The Passion of Mary Magdalene
When general director of the San Francisco Opera David Gockley expressed surprise recently at the apparent lack of controversy surrounding the world premiere of his third commission from composer Mark Adamo, it sounded a little disingenuous. In a city that celebrates Easter with a hunky Jesus competition and is internationally renowned for a blase attitude about most alternative thinking, the idea of an operatic revision of the New Testament told with a feminist slant from fragments found in the Gnostic Gospels frankly didn’t sound all that alarming.
As a matter of fact, the biggest shock about "The Gospel of Mary Magdalene," which opened last week at the War Memorial Opera House, is how such a radically provocative concept could result in a work so tame and emotionally uninvolving. It couldn’t all be blamed on the composer, but after receiving such a meticulous, excellently cast and well-mounted production utilizing all the best resources of the SFO, the letdown must primarily be ascribed to the surprising lack of gravitas in the music and the banality of Adamo’s own libretto.
At its best, when the music soars (and it often does), the mood is more highfalutin Broadway than contemporary opera, and there is nothing necessarily wrong with that. Couple the catchy tunes to an obvious and simplistic rhyme scheme, and there is more to quibble about. The impact of the story and all the inherent drama is shrunk to a handful of intriguing scenes that are diluted by lengthy and rapturous love duets and weepily agonizing arias.
I’m not sure that Adamo was going for easy listening, and again, there should be no harm in that if the points of the story are served. He does rough up some of the overall prettiness with an occasional crash of dissonance here and some skittering, slithery strings there, but it still doesn’t match the weight of the tale.
What might have been the trend of history had Mary Magdalene been given more voice in telling her version? How influential would her take on the most analyzed story ever told have proved for the later position and treatment of women in the world? Adamo chooses to focus on her passion rather than her gospel, and so makes his biggest narrative mistake. When it is Mary who ends up literally and figuratively wearing the crown of thorns, we can see what he is getting at, but can’t help thinking he has obscured his own intentions.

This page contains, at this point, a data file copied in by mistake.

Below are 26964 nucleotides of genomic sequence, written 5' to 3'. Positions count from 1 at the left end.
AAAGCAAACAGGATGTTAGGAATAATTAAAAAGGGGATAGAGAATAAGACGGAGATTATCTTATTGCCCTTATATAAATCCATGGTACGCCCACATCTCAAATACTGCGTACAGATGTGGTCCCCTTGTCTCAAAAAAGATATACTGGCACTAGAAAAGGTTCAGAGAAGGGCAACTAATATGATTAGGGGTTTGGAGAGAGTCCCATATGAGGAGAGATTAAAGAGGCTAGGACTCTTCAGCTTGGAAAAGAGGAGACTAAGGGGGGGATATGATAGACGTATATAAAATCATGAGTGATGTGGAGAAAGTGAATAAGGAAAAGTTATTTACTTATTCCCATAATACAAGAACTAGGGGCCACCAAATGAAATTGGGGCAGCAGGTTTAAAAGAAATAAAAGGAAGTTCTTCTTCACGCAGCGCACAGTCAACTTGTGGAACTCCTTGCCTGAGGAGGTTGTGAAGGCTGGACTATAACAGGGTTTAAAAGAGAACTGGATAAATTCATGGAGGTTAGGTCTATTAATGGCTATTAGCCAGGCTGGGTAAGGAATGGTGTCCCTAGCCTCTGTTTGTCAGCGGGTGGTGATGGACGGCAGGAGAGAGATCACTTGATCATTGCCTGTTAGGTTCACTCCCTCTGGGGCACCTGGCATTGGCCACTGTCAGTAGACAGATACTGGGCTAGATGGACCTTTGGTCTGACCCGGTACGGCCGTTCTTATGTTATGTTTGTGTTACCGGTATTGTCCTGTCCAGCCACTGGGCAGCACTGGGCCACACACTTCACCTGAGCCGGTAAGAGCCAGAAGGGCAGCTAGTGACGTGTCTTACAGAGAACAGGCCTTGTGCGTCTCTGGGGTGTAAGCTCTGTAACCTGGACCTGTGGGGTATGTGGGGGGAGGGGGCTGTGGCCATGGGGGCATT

The rivalry between Mary and Peter (best bud and apostle of Jesus) provides a useful tool for making some points about male chauvinism. The imagined bond between Mary and Miriam (formerly known as the Virgin Mary) is cemented by shared admissions of indiscretions with anonymous men, and gives meaning and motivation to the characters’ actions. It also knocks Jesus off that divinity pedestal and serves Adamo in his quest to bring the story down to earth. He succeeds at that level repeatedly. Sometimes it raises our eyebrows in amusement. More often, though, we sigh at the missed opportunity of receiving some genuine insight.
When Mary and Jesus have their biggest fight, it is over a misconstrued conversation between her fiance and Peter that almost stops the pending wedding and the chastely staged bed scene that follows.
In the first 90 minutes (seems longer) we have met an adulterous rich girl looking for love in all the wrong places saved from stoning by a burly nice-guy rabbi with issues of his own, and who has a guilty and self-deprecating mother attempting to warn other women away. The spiritually starved girl decides to follow him anyway as long her input is respected. Okay. Did we miss something?